FAQ

What Should You Do in a Dental Emergency?

Information is the first line of defense. At Woodcreek Dental Care, we want you to be knowledgeable about your options in dental care and what you need to do to preserve your oral health. Here are some of the topics we get asked about most often:

What Kind of Practice is Woodcreek Dental Care?
First Aid & Emergencies
Tooth Sensitivity
Ulcers & Canker Sores
Nutrition & Oral Health
Cancer Therapy & Oral Health
Dry Socket
Diver’s Mouth, Swimmer’s Calculus
BMS
What kind of practice is Woodcreek Dental Care?
Woodcreek Dental Care is a general dental practice that offers a wide range of services, as follows:

  • Fillings
  • Root canals
  • Periodontal care
  • TMD disorder
  • Mouthguards
  • Dentures/implants
  • Teeth whitening
  • Veneers
  • Crowns and bridges
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Dental Emergencies
Accidents happen in the playground, on the hockey rink, at the skate park, in cars and on bikes. Mouthguards should be worn to protect teeth during contact sports. In your first aid kit, include the following items to help you in a dental emergency:

  • Gauze pads
  • Handkerchief
  • Saline solution or a packet of salt and a bottle of water
  • A small, lidded container (like a pillbox)
  • Ibuprofen (not aspirin which may cause excessive bleeding)
  • Your Woodcreek Dental Care phone number (403-238-2872)

If an accident loosens the tooth, push the tooth into position, bite down to keep it in place and either visit our office or the emergency room. We may be able to keep the tooth in place by fixing it to the adjoining teeth.

If the tooth is knocked out, do not touch the root – this may damage the part of the tooth we need to re-implant the tooth. Then,

  • Handling only the crown, to put the tooth back into its socket.
  • If you can’t put the tooth back in the socket, don’t let the tooth dry out. Place it in a small container with saline solution, low-fat milk or saliva.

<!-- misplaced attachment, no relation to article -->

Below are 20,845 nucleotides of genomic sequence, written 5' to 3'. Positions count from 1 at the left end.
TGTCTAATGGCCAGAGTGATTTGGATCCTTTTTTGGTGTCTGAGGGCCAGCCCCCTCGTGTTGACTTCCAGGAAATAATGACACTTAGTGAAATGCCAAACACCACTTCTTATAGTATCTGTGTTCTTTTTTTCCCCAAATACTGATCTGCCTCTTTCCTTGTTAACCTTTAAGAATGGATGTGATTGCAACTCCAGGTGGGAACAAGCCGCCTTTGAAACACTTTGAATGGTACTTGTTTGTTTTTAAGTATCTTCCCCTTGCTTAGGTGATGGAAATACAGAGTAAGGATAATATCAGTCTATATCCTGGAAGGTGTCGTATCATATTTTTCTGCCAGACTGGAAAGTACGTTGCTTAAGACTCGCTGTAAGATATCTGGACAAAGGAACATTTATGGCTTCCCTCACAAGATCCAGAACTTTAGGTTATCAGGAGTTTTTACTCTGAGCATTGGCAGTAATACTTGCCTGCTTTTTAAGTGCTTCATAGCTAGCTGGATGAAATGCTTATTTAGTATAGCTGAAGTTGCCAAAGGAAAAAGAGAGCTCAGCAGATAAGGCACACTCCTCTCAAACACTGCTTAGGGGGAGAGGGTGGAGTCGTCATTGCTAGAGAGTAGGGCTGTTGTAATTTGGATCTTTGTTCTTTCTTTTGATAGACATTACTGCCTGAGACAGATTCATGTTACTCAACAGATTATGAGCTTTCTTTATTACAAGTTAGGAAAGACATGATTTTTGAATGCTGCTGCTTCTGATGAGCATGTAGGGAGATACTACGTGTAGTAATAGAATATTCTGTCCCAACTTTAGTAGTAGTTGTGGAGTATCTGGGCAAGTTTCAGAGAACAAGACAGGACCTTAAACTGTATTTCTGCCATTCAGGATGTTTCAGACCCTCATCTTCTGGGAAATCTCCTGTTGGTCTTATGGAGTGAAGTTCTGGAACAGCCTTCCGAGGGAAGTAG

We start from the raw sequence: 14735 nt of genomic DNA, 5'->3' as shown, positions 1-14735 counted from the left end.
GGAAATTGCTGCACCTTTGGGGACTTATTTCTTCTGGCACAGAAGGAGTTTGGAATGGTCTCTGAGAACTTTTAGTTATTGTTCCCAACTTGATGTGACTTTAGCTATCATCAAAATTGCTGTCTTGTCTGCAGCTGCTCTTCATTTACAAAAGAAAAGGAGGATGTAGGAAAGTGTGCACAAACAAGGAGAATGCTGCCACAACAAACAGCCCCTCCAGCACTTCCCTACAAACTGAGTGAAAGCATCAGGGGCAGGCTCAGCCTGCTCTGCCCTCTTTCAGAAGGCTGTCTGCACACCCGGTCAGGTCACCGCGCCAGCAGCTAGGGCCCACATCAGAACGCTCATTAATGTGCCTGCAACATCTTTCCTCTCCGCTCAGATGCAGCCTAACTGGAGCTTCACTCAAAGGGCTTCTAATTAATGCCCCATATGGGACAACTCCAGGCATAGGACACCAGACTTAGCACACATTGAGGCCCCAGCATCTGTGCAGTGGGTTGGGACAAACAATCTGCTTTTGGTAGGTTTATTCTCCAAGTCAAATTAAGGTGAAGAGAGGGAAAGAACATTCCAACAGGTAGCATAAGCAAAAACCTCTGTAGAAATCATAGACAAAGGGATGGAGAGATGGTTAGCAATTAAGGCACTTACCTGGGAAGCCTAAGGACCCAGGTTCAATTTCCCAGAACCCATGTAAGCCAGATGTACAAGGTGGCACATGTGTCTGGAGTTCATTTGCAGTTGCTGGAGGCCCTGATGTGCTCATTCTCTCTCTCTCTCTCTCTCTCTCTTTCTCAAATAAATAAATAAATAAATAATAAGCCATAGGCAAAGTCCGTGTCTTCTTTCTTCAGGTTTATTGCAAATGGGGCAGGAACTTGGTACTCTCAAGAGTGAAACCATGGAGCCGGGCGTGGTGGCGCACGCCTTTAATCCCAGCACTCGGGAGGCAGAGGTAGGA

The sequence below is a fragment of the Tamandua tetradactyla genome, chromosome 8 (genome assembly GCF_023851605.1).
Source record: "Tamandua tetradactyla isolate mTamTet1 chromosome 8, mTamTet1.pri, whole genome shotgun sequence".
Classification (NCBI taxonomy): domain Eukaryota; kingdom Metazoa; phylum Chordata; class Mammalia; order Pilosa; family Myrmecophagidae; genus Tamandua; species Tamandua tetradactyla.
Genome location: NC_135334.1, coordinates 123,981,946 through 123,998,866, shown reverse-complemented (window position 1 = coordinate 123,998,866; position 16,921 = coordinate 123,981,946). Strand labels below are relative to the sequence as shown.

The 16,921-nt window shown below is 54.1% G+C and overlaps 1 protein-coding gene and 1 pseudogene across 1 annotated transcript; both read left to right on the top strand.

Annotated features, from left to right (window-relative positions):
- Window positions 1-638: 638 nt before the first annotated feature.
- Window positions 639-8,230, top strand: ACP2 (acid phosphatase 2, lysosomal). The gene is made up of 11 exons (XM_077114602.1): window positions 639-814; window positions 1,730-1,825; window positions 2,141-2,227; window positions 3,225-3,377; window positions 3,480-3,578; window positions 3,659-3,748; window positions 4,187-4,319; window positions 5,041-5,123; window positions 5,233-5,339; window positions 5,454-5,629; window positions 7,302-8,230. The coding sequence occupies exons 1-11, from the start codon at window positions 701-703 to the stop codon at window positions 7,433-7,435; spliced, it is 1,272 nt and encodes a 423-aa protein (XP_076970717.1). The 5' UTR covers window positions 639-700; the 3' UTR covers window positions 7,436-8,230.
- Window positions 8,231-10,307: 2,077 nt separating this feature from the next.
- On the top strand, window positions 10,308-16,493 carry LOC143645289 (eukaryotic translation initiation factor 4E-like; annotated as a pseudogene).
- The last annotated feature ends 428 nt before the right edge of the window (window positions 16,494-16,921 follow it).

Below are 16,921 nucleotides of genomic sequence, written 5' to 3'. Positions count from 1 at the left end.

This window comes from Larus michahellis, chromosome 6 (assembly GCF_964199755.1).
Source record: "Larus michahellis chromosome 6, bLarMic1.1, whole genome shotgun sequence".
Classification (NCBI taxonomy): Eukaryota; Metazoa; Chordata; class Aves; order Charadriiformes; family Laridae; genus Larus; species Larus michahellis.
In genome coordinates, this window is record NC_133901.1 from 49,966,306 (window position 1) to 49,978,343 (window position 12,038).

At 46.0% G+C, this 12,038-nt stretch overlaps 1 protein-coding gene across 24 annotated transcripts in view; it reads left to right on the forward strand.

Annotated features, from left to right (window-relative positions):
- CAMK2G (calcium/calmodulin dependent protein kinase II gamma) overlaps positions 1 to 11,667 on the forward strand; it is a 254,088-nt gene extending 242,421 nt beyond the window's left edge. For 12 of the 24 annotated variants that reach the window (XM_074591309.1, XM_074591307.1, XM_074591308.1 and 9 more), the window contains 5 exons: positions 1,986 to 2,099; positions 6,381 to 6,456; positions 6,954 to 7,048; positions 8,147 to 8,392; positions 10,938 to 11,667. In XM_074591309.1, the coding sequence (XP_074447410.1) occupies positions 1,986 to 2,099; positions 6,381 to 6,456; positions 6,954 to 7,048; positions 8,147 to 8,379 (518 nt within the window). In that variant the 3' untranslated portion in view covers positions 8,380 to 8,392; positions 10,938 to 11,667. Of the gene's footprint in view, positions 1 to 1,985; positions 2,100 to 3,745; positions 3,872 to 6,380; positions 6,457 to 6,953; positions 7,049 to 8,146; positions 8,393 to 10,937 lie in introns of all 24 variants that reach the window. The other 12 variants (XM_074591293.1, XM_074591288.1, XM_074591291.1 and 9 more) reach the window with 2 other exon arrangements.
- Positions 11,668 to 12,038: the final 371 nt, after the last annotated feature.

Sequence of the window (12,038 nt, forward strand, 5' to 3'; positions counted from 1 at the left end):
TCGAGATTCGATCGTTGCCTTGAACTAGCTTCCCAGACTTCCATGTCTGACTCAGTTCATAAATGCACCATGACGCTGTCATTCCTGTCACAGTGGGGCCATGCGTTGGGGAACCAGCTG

• Get to our office as quickly as possible – the sooner we get the tooth back into the socket, the more likely it can be saved!

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Reducing Tooth Sensitivity
Tooth sensitivity stems from a variety of causes including TMD, acidic foods, tartar-controlling toothpastes and whitening treatments. Visit us at Woodcreek Dental Care to rule out any serious underlying issues. We can apply sealants or offer desensitizing ionization and filling materials to reduce sensitivity and recommend desensitizing toothpastes.

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Treating Ulcers or Canker Sores
Canker sores in the mouth are painful and difficult to treat. We can recommend some medications which will offer pain relief, but a course of these medications must be started as soon as you begin to feel the symptoms. Left on their own, ulcers or canker sores usually subside and vanish within a couple of weeks.

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Nourishing Healthy Teeth
Dieting, allergies and lifestyle choices cause many people to restrict their diets. Even if you choose to avoid animal proteins in your diet, you should still be able to maintain the levels of calcium, vitamin D, vitamin B-2, vitamin B-12 and complete proteins to keep your teeth healthy.

You may want to discuss your diet and the impact of your diet on your teeth at your next dental exam. If we see signs of deterioration in your teeth and gums due to inadequate levels of Vitamin D and calcium, we will recommend the addition of cod liver oil, nutritional yeast, green leafy vegetables or vitamin and mineral supplements to support your oral health.

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Protecting Your Mouth During Cancer Therapy